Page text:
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Ateneo Art Gallery

Attraction type: Museums & Galleries
Address: Katipunan Avenue, Loyola Heights,Quezon City
Phone: 63 (2) 426.6001 ext. 4160
Fax: +63(2) 426.6488
Work time:

Open from Monday to Friday from 8AM to 7:30PM;

Saturdays 8AM to 6PM

The gallery closes on public and university holidays.

“..the first gallery of contemporary art in the Philippines.”

White walls and a collection of art by Fernando Zobel which were donated before he moved back to Spain in the 60′s are the most recognizable traits of the Ateneno Art Gallery. This is the first gallery of contemporary art in the Philippines. The temporary exhibitions that feature temporary exhibitions of artists, art installations that crawl the building walls and other art exhibitions.

The flagship project, Ateneo Art Awards Exhibit, is held every August. This is aimed to recognize rising stars in the art sphere. But visiting the gallery on other days is also good. There is no admission fee to be paid thus, the Ateneo art Gallery is the perfect place to an enriching art experience.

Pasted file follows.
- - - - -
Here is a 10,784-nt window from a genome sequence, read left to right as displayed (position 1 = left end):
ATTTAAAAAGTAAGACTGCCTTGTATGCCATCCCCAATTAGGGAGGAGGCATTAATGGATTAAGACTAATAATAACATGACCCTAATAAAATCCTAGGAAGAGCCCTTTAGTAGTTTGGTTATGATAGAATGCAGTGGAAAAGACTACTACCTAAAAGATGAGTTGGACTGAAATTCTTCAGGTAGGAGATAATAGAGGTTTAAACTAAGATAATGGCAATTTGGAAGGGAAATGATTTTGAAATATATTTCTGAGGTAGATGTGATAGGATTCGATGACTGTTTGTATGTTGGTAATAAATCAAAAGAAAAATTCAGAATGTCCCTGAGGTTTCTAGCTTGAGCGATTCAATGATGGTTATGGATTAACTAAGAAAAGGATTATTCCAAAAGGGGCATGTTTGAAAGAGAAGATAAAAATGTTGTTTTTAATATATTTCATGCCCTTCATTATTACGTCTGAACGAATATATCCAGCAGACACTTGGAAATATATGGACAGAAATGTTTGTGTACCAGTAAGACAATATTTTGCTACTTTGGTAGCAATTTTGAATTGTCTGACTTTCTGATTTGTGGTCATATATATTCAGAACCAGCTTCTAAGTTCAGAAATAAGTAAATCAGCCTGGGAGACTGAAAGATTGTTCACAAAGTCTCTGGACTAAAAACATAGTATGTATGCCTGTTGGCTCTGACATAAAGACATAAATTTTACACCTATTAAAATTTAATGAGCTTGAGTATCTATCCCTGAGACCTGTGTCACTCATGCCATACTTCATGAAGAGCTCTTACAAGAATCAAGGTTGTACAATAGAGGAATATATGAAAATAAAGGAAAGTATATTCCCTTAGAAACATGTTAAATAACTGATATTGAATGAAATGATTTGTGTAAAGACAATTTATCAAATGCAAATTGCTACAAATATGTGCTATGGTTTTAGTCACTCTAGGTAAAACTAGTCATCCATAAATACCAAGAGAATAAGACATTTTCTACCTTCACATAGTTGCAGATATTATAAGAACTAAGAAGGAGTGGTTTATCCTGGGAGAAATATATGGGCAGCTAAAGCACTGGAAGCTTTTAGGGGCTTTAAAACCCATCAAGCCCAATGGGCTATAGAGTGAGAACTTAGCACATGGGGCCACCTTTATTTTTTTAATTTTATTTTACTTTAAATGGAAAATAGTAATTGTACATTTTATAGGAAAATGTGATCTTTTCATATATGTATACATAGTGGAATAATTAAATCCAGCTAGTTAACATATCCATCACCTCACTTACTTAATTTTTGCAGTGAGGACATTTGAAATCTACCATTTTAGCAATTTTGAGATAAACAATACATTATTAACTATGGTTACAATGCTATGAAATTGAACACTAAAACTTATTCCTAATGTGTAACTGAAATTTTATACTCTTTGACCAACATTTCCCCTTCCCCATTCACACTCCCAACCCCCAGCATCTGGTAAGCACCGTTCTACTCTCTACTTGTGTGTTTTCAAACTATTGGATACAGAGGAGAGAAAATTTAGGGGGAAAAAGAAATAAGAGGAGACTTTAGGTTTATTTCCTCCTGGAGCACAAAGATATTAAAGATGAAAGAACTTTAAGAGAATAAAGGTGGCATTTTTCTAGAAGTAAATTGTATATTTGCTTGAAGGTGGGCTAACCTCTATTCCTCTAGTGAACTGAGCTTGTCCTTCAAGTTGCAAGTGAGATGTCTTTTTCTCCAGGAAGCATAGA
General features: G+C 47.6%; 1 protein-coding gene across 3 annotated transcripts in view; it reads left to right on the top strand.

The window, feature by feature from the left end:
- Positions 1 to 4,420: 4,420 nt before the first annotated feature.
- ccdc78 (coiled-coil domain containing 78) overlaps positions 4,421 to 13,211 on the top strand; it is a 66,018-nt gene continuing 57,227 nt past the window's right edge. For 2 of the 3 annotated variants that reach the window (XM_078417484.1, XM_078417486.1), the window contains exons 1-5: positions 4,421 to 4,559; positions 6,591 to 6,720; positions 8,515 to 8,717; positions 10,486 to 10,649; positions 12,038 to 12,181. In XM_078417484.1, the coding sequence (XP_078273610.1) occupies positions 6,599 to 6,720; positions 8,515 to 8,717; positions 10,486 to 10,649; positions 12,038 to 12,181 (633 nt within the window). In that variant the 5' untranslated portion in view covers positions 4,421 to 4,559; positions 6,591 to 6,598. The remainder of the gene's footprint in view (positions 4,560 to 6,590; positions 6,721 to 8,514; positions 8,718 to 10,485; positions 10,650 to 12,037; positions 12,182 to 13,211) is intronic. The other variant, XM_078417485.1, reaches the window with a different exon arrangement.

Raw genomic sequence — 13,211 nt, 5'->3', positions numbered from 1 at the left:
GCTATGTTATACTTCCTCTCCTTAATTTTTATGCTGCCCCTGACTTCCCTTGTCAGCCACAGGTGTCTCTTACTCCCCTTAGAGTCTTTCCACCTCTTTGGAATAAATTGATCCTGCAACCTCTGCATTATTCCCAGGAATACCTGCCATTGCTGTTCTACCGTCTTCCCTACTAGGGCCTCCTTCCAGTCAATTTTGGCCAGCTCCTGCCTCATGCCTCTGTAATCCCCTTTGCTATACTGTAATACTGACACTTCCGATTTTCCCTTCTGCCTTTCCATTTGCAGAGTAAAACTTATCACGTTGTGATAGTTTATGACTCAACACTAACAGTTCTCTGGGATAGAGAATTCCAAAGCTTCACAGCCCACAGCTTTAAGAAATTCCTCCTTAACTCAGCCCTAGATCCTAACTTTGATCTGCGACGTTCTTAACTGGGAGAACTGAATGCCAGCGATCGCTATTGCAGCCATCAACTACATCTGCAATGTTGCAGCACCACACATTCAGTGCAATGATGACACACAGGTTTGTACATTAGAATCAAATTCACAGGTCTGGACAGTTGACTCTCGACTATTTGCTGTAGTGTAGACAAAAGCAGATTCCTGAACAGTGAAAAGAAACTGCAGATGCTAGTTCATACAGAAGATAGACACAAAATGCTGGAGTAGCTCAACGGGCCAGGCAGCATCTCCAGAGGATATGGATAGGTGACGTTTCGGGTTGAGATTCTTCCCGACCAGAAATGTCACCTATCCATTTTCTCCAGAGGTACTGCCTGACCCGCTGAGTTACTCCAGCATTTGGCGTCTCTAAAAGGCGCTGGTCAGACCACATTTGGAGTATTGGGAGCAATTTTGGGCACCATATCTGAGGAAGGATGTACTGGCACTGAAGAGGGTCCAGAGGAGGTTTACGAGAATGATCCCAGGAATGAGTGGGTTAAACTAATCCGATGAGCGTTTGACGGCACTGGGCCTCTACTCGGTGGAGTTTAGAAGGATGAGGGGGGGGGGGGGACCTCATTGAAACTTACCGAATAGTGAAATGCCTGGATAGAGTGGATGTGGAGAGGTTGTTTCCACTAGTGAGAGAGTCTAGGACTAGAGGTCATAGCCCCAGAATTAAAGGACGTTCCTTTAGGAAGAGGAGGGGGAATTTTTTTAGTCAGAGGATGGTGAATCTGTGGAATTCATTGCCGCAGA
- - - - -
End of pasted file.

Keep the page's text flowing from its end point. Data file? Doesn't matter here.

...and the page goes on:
There are over 500 artworks in the Ateneo Art Gallery. The artworks include prints, sculptures, drawings, paintings, photographs and posters. The collection traces roots to the late Fernando Zobel. He was a scholar and teacher at the Ateneo. He donated over 200 artworks intending these to become a study collection for students.

The fine prints and drawings consist of over 300 works by artists from the local to the international art scene. Engravings, etchings, lithographs, woodcuts and other graphic-arts media are works of over 80 artists especially those who are now considered legends of Philippine arts. Also included in the coveted names are Goya, Delacroix, Rembrandt, Picasso, Toulouse-Lautrec and Juvenal Sanso.

Fernando Zobel bequest the artworks of earlier generations such as Fernando Amorsolo and Fabian de la Rosa among others. Other postwar modern artists, especially those who had exhibited in the Philippine Art Gallery, are also part of it.

The gallery was first housed in 1961 at the Bellarmine Hall and was later moved to the ground floor of the Rizal Library in 1967. Through the years, there are other philanthropists and artists who followed the intiative of Zobel and donated works of art to the gallery. It is now known as the country’s most comprehensive collection of works by social realists in the 70′s and 80′s. There is also an existing acquisition program to represent the examples of today’s postmodern hybrid tendencies in the permanent collection.